The End of Everything (Astrophysically Speaking)

Katie Mack

★★★★★

An engaging read for the general audience about what we currently know about the history and structure of the universe and what that knowledge – and the pieces we don’t know – might mean for its future and eventual end. Katie Mack writes in a casual, entertaining style. It’s clear she finds all of this absolutely fascinating. And she sprinkles the writing with funny stories and quotes and side notes to get across the basics of quantum mechanics, Higgs fields, high-energy physics and the like without delving too much into the math. But the math, and the measurements, are important, because as it turns out, very small changes in how things work at the quantum level can have major implications on the universe’s ultimate fate.

The last time I read about this topic in anything resembling depth was about a decade ago. Since then there’ve been major discoveries in both quantum physics (chiefly confirming the existence of the Higgs boson) and astronomy, where we’ve found ways to look at ever more distant galaxies, and effectively farther and farther back in time.

Dr. Mack goes through the easier to grasp possibilities first, the ones based on what we do know about the universe. Big crunch, heat death, big rip - these are almost tangible, and which is more likely depends on things we can measure right now. Then she gets into the more esoteric possibilities, the ones based on the uncertainties. Like, if this quantum field we’ve measured is a little bit off one way or the other, reality might be unstable, so it would be really helpful to get better measurements. Or some of the multidimensional theories that have been proposed to unify relativistic gravity with quantum mechanics. If our 3D universe is just one of many in a larger-dimensional space, colliding with another one would probably be bad news for both!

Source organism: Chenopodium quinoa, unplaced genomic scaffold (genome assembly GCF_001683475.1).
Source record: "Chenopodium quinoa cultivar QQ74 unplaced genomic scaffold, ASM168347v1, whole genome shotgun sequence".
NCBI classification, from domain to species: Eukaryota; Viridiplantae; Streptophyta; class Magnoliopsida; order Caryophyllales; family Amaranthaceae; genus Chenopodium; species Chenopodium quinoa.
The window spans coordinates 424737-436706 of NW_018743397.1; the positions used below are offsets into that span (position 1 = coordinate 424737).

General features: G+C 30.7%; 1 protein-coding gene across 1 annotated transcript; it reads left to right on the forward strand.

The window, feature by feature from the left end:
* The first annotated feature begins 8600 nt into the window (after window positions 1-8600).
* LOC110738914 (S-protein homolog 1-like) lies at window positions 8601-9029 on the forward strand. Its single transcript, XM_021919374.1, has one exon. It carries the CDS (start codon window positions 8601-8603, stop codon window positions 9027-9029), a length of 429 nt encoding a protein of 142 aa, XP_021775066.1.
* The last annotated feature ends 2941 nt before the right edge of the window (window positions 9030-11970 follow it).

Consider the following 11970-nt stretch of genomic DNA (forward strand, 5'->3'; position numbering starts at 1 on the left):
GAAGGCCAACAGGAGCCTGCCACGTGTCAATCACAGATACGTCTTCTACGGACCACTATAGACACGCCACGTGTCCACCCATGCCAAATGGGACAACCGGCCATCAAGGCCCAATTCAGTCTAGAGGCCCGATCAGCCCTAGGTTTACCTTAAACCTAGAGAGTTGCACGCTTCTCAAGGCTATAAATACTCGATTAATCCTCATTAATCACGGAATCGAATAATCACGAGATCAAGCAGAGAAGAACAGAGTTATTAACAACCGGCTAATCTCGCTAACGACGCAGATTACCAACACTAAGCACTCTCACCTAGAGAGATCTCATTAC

She finishes up with a quick round-up of upcoming lines of research and some new theories in development that could fill in the gaps, or could shift to a new paradigm. (One theorist she spoke to suggested that even space and time might not be fundamental aspects of the universe, but built on something else)

Random thoughts:

I’ve known about the cosmic microwave background radiation for a long time. But I’d always thought of it as “leftover radiation,” like a lightbulb fading as it cools down. I hadn’t thought of it in terms of looking so far back in time that we’re effectively seeing the big bang itself (or at least the point when the universe was still on fire)!

Dark energy as a cosmological constant, something Einstein put in his equations because they wouldn’t balance otherwise, then someone else figured out how to get the math to work without it… and then later observations found this weird discrepancy that could be best explained by adding this constant to the equations. Einstein was right even when he was wrong!

I still can’t wrap my head around the concept of vacuum decay. It’s like an ICE-9 scenario for the laws of physics.

We know more about dark matter than we used to. We can map it. We know roughly how much there is and roughly where. We know what it does. We just don’t know what it is yet.

And yet calculations indicate that dark matter and dark energy – whatever they turn out to be – make up vastly more of the universe than our own kind of matter!

Online at The End of Everything (Astrophysically Speaking). Available from AstroKatie IndieBound